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Charles F. Feeney, who made a fortune as a retailer - he has a global duty-free shopping business that he started in the 1950s - and then gave almost all of it away, has passed away.  He was 92.

From the New York Times obituary:

"Unlike philanthropists whose names are publicized, celebrated at banquets and emblazoned on building facades and museum wings, Mr. Feeney gave anonymously to universities, medical institutions, scientific endeavors, human rights groups, peace initiatives and scores of causes intended to improve lives in the United States, Vietnam, South Africa, Australia, Israel, Jordan and other lands.

"An Irish American, he was far more open about his giving in Northern Ireland, which he visited frequently. His aid to Sinn Fein, the Irish Republican Army’s political arm, and the Ulster Defense Association, the Protestant loyalist paramilitary group, helped secure the Good Friday Agreement in 1998 after decades of sectarian violence. In 2007, Mr. Feeney was invited to join leaders of the United States, Britain and Ireland at the birth of a power-sharing government in Belfast.

"But his name appeared on none of the 1,000 buildings on five continents that he gave $2.7 billion to fund. Grants to institutions and individuals were paid by cashier’s checks to conceal the source. Beneficiaries were told that the money came from a generous 'client' who wished to remain anonymous. Those who learned his identity were told not to reveal his involvement.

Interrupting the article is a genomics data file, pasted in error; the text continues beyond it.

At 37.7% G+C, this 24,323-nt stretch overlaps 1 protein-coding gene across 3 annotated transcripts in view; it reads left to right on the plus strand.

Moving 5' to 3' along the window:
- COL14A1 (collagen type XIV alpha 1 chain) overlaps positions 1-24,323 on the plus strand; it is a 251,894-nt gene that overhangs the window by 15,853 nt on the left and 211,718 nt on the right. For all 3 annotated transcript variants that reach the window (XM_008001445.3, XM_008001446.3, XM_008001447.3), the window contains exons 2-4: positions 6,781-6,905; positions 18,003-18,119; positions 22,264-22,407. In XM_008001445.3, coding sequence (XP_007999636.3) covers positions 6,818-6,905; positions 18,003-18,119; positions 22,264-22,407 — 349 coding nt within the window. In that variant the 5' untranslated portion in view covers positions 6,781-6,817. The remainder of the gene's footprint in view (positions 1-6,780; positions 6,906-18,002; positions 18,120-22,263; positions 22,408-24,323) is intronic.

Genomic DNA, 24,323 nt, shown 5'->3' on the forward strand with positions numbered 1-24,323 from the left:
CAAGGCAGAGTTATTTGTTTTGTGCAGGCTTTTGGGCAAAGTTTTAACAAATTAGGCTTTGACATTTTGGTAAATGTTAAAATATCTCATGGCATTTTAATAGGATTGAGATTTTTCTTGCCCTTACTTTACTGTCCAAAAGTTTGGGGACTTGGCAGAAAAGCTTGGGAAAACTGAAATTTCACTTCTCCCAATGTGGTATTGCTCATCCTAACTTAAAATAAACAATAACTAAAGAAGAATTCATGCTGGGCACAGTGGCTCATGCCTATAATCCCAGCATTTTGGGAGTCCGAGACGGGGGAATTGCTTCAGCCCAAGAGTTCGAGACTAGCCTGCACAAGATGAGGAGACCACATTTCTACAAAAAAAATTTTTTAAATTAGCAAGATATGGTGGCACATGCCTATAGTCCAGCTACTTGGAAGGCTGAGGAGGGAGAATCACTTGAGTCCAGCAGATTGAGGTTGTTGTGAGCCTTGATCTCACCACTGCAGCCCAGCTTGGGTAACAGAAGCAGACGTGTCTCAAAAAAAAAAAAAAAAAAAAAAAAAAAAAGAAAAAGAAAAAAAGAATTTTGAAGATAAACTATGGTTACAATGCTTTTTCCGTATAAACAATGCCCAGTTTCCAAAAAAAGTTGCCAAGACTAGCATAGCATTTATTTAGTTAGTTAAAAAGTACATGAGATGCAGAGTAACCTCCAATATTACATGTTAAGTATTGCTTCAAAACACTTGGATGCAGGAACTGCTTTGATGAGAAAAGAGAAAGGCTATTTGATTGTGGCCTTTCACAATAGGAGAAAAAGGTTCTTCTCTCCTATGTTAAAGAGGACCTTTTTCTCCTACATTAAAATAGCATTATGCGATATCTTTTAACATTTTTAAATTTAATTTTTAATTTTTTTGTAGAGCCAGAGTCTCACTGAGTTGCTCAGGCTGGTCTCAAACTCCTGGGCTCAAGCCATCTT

"His philanthropic organizations were incorporated in Bermuda to avoid United States disclosure requirements, although the arrangements disallowed United States tax deductions for his donations."

The Times writes that "in December 2016, with his donation of $7 million to his alma mater, Cornell University, for student community-service work, Mr. Feeney officially emptied the Atlantic Philanthropies’ accounts. It also fulfilled his pledge to give away virtually all of his wealth before he died, a rarity in the philanthropic world."

When he passed away, Feeney lived with his wife "in a modest rented apartment in San Francisco."